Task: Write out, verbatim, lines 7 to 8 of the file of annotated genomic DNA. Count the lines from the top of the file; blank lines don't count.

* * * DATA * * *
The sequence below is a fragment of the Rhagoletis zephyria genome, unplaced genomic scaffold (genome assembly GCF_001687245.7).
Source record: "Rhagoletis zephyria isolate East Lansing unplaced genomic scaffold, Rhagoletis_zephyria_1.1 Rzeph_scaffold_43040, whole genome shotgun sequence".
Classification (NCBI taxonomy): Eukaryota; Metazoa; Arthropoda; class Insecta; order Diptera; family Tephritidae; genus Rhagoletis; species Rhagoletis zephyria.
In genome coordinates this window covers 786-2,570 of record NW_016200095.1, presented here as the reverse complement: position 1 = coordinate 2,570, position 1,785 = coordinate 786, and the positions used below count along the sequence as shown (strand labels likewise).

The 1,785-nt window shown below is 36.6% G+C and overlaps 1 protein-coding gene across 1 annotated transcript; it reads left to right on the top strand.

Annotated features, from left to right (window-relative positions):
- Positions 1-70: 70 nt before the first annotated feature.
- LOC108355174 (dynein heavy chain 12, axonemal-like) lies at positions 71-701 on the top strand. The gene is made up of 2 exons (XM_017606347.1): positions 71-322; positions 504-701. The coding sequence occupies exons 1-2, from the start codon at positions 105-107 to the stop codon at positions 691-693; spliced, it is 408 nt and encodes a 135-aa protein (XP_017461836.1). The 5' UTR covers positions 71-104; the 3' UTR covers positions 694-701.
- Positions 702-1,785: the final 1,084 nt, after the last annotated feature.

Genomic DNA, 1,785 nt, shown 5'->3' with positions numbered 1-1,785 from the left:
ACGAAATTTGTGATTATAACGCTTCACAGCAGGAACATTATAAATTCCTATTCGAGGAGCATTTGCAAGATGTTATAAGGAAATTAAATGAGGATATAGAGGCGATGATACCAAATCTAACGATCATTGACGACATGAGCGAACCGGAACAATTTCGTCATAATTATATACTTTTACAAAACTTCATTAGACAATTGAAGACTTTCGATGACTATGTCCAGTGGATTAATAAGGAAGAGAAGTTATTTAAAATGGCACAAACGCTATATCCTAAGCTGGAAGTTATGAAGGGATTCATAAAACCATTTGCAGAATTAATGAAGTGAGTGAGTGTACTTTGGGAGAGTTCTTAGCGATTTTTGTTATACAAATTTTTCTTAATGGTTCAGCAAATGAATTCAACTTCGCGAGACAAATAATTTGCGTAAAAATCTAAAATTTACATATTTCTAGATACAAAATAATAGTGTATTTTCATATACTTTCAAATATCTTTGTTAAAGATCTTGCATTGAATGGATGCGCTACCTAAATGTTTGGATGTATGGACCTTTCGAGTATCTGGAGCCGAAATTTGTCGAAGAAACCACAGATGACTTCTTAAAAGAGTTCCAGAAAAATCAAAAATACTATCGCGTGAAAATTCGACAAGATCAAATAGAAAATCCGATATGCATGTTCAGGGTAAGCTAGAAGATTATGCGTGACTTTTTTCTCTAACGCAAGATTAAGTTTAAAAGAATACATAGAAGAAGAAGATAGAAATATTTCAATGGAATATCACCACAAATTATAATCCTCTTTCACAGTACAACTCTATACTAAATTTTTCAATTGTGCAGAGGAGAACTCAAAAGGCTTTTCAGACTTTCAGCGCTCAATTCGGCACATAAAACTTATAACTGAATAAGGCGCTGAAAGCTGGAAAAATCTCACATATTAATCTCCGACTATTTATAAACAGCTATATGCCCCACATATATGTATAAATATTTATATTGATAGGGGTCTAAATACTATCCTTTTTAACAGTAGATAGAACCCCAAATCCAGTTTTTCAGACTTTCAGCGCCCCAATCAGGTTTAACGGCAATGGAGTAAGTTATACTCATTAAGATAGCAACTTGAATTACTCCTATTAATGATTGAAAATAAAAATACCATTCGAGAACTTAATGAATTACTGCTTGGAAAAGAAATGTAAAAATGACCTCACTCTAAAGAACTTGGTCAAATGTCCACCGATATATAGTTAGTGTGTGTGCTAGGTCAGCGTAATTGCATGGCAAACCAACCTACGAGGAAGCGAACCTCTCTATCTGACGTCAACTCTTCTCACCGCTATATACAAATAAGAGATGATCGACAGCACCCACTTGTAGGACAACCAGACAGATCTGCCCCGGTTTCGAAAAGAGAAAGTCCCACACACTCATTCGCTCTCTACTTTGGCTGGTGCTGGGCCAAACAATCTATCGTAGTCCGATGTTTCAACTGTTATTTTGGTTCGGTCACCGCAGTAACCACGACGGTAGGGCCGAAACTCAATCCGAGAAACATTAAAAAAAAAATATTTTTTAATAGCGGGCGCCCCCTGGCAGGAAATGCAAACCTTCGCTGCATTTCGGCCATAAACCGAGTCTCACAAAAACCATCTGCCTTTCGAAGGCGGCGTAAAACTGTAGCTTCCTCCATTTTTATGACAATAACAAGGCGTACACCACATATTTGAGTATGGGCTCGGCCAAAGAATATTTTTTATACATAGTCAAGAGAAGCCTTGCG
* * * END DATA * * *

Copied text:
- Positions 1-70: 70 nt before the first annotated feature.
- LOC108355174 (dynein heavy chain 12, axonemal-like) lies at positions 71-701 on the top strand. The gene is made up of 2 exons (XM_017606347.1): positions 71-322; positions 504-701. The coding sequence occupies exons 1-2, from the start codon at positions 105-107 to the stop codon at positions 691-693; spliced, it is 408 nt and encodes a 135-aa protein (XP_017461836.1). The 5' UTR covers positions 71-104; the 3' UTR covers positions 694-701.